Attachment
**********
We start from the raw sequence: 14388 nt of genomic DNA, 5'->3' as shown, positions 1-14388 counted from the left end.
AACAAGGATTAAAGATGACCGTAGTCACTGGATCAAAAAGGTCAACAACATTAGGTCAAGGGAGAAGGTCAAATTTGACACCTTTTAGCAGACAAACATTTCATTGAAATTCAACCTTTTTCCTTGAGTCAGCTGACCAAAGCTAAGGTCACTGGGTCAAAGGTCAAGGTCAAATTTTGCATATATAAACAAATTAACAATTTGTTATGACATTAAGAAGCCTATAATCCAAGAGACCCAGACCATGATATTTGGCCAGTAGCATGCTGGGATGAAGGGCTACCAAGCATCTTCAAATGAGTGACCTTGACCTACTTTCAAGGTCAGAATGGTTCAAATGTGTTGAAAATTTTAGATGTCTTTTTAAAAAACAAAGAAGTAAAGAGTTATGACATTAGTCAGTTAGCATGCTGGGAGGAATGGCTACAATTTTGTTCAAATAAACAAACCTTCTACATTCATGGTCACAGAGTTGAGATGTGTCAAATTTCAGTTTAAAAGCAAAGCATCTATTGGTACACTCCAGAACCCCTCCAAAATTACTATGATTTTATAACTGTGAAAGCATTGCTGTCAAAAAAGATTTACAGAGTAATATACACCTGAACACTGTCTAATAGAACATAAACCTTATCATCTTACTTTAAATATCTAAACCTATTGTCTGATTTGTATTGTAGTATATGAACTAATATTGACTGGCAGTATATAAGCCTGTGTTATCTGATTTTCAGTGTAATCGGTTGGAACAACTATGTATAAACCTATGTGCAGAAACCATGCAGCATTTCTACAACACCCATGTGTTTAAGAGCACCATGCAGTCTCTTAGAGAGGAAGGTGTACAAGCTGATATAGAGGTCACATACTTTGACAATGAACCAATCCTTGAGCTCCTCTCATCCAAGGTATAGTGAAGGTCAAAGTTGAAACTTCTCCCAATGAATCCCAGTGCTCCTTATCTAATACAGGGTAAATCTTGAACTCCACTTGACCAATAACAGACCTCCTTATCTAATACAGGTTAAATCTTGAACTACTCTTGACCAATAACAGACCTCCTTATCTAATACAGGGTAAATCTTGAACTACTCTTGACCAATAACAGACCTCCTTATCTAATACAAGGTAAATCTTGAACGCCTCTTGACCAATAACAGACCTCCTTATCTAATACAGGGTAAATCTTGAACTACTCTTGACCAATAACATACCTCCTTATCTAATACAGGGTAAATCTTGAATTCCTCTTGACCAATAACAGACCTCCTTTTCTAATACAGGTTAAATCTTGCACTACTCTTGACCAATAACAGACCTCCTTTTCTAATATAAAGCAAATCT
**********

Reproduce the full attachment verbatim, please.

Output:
We start from the raw sequence: 14388 nt of genomic DNA, 5'->3' as shown, positions 1-14388 counted from the left end.
AACAAGGATTAAAGATGACCGTAGTCACTGGATCAAAAAGGTCAACAACATTAGGTCAAGGGAGAAGGTCAAATTTGACACCTTTTAGCAGACAAACATTTCATTGAAATTCAACCTTTTTCCTTGAGTCAGCTGACCAAAGCTAAGGTCACTGGGTCAAAGGTCAAGGTCAAATTTTGCATATATAAACAAATTAACAATTTGTTATGACATTAAGAAGCCTATAATCCAAGAGACCCAGACCATGATATTTGGCCAGTAGCATGCTGGGATGAAGGGCTACCAAGCATCTTCAAATGAGTGACCTTGACCTACTTTCAAGGTCAGAATGGTTCAAATGTGTTGAAAATTTTAGATGTCTTTTTAAAAAACAAAGAAGTAAAGAGTTATGACATTAGTCAGTTAGCATGCTGGGAGGAATGGCTACAATTTTGTTCAAATAAACAAACCTTCTACATTCATGGTCACAGAGTTGAGATGTGTCAAATTTCAGTTTAAAAGCAAAGCATCTATTGGTACACTCCAGAACCCCTCCAAAATTACTATGATTTTATAACTGTGAAAGCATTGCTGTCAAAAAAGATTTACAGAGTAATATACACCTGAACACTGTCTAATAGAACATAAACCTTATCATCTTACTTTAAATATCTAAACCTATTGTCTGATTTGTATTGTAGTATATGAACTAATATTGACTGGCAGTATATAAGCCTGTGTTATCTGATTTTCAGTGTAATCGGTTGGAACAACTATGTATAAACCTATGTGCAGAAACCATGCAGCATTTCTACAACACCCATGTGTTTAAGAGCACCATGCAGTCTCTTAGAGAGGAAGGTGTACAAGCTGATATAGAGGTCACATACTTTGACAATGAACCAATCCTTGAGCTCCTCTCATCCAAGGTATAGTGAAGGTCAAAGTTGAAACTTCTCCCAATGAATCCCAGTGCTCCTTATCTAATACAGGGTAAATCTTGAACTCCACTTGACCAATAACAGACCTCCTTATCTAATACAGGTTAAATCTTGAACTACTCTTGACCAATAACAGACCTCCTTATCTAATACAGGGTAAATCTTGAACTACTCTTGACCAATAACAGACCTCCTTATCTAATACAAGGTAAATCTTGAACGCCTCTTGACCAATAACAGACCTCCTTATCTAATACAGGGTAAATCTTGAACTACTCTTGACCAATAACATACCTCCTTATCTAATACAGGGTAAATCTTGAATTCCTCTTGACCAATAACAGACCTCCTTTTCTAATACAGGTTAAATCTTGCACTACTCTTGACCAATAACAGACCTCCTTTTCTAATATAAAGCAAATCT